I should clarify something: I like going out but I like being home too. In the early haze of consciousness this morning at about 6:14am a week or so ago, I was thinking about nice things that will happen because I get to spend Christmas in Vancouver. I could see my little, cosy apartment with it’s little, cosy Christmas tree and then my little, cosy neighbourhood with it’s little, cosy Christmas lights strung up and people in their cosy (not so little) parkas. And then I started thinking what a great place to be from Vancouver is – really! It’s got everything: mountains, ocean, coffee shops, I can ride the bus without having to call the driver first and see if he’s eaten lunch yet (having a chauffeur can be harder than it looks). And ever since the Olympics, Europeans know that it’s not near Quebec so we can’t speak French and Americans don’t say “oh, Washington huh?” Yep, we have finally arrived.
You know Vancouver is a great place to be from and it’s a great place to come home to. I may not spend my whole life there, but I had the thought that morning that I am so grateful it is home base – because I never have to justify the $3200 plane ticket. I can go any time. Of course, being from the South of France or Buenos Aires would probably be just as cool. I wonder if people from other places say to themselves “I wanna live in Vancouver – if only for a year” like Canadians do about Paris or somewhere hot. I am sure they do. In fact, the French probably have an inferiority complex about our style, what with our classic sleek yoga pants and reflective running gear and all…
So, I’ve packed my (one underweight!) bag and am once again setting off home. Maybe, since I know I am coming back, it is much more exciting to be going home. There is no denouement to the return, it's just a pause - the plot thickens, maybe even! There’s a small chance that I might not be as happy to get on a plane (as “happy” as I can be about that task), if I were going back to job searching and sitting in my little, cosy apartment for another 6 months. But I was never really discontent while doing that either. So, I think I’ll just make this short and sweet and to the point:
Take me home, Jeeves!
Bizarre de Noel
December in a hot country again: It’s a bizarre experience for me every time. The decorations and music sneak up on you when you feel like you should be getting ready for a Canada Day BBQ or something. You’ll be wandering around in the blazing heat, and suddenly see Santa and his polar bear buddies socking back an old-fashioned Coca-Cola up on a billboard. In Managua, the roundabouts always had very snazzy over-sized decorations, usually in, ahem, alternative Christmas colours, like a 12-ft pink snowflake that was put to shame by the blooming bougainvillea. That year, all I wanted for Christmas – other than my two front teeth and you, of course – was this absolutely wonderful fake Christmas Palm Tree. It came with lights already strung up on it’s incredibly vibrant and – may I add – very life-like branches. About a week ago I walked into Jumbo Score (the big grocery chain here) and was shocked into December by the double-wide yuletide decorations aisle – which, distressingly, had replaced the double-wide wine-tasting aisle. This upsetting exchange notwithstanding, I was impressed with the quantity and quality of Christmas decorations available here – they obviously take trimming the tree quite seriously. And so they should.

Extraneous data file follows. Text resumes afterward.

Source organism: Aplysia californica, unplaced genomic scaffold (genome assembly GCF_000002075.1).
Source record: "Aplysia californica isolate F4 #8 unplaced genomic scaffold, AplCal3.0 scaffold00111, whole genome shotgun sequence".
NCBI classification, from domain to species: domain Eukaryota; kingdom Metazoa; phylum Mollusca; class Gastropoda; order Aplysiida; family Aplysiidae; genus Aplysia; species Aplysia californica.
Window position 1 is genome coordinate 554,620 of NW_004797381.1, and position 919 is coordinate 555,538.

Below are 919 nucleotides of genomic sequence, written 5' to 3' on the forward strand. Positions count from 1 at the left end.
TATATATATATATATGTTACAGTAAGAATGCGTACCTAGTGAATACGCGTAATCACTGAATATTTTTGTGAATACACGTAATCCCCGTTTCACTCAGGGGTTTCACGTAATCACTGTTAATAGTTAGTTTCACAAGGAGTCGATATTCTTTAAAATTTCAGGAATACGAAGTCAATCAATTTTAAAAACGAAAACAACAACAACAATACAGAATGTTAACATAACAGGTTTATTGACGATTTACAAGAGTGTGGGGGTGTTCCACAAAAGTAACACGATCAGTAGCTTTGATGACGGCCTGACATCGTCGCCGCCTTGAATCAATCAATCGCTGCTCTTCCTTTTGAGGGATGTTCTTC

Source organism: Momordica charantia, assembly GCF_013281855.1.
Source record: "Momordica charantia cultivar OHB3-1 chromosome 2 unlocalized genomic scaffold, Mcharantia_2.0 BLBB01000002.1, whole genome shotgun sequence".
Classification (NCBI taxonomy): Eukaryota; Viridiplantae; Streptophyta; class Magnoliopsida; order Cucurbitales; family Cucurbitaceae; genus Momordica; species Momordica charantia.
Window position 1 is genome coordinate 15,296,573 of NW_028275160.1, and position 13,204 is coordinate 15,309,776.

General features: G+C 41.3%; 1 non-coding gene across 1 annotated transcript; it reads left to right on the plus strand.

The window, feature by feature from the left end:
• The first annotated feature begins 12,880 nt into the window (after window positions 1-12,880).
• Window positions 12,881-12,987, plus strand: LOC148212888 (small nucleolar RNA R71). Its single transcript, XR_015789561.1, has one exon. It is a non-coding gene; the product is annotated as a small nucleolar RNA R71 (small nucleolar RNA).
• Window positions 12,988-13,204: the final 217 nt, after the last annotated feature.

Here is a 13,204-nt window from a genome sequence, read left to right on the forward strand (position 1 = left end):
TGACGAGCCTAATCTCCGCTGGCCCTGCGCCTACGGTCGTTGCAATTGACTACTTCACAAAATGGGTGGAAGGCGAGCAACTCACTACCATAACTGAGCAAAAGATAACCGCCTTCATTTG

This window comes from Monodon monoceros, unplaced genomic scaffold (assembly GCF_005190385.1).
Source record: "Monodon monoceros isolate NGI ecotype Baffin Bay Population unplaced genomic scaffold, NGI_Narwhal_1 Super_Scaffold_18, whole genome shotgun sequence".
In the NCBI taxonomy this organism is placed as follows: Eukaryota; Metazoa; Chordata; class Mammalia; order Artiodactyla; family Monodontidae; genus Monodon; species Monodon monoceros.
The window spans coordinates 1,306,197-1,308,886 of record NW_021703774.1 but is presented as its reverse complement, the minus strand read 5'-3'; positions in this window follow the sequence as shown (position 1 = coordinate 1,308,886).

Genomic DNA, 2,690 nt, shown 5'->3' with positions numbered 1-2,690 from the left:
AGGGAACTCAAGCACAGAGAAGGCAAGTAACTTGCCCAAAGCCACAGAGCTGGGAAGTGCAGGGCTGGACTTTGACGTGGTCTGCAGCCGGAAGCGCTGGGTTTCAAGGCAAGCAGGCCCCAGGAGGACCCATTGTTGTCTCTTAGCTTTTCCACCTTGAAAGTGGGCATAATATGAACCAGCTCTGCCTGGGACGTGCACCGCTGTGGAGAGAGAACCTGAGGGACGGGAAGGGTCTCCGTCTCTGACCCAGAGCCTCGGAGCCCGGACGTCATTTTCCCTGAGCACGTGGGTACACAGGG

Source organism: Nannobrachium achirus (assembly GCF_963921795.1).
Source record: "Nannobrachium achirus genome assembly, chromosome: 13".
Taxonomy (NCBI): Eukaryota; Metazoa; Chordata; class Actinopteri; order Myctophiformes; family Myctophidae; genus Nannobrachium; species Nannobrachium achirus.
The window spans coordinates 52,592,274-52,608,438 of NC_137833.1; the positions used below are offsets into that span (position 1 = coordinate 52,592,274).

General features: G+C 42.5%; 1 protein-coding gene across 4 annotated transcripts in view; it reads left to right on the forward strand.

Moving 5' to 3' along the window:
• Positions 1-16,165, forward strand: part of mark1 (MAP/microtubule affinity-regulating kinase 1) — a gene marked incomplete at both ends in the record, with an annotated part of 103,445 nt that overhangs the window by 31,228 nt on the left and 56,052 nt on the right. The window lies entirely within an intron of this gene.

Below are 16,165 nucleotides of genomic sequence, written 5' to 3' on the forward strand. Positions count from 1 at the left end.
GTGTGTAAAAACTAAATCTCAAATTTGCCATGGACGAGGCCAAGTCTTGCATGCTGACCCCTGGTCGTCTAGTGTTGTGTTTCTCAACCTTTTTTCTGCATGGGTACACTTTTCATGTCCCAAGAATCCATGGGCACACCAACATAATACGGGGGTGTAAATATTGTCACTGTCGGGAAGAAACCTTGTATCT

So, into the Christmas Spirit we go. You will be relieved to know that I participated in shopping excursions to not one, but TWO Christmas Bazaars. The first one was at the French school last weekend and one at the American school yesterday. Now, I will just note that last weekend was my initiation into Malagasy Christmas Bazaars and I was highly unprepared for what awaited me. I expected something featuring picture frames with painted popsicle sticks and macaronis that the children of said school had made and were selling to raise money for new pinnies for their gym class or something. But lo, it was a real festivus and included pretty much anyone who makes anything cool in Madagascar - and then some more things that are only semi-cool and the occasional ugly item, that I am sure SOMEONE buys, because SOMEONE makes it - and I have enough economics to know that people don't just supply things if they aren't in demand. They don't. Trust me.
Anyways, these Christmas Bazaars are very serious affairs here. If the Christmas deco aisle was any indication – well, I just simply should have known. Any body who is any body goes to see and be seen and buy jewellery and throw pillows and baskets and purses and spices and shoes and soap and the odd quilted hippo (it’s very cute, trust me). The first round, at the French school, I was caught completely unaware of the cool stuff that was to be found. So the second round at the American school I came to well armed and was not disappointed. I was able to make out like a bandit with all sorts of things that I am sure will be lovely gifts for Christmas, if and when that rolls around - I am still unconvinced, but my Google calendar has never been known to lie yet.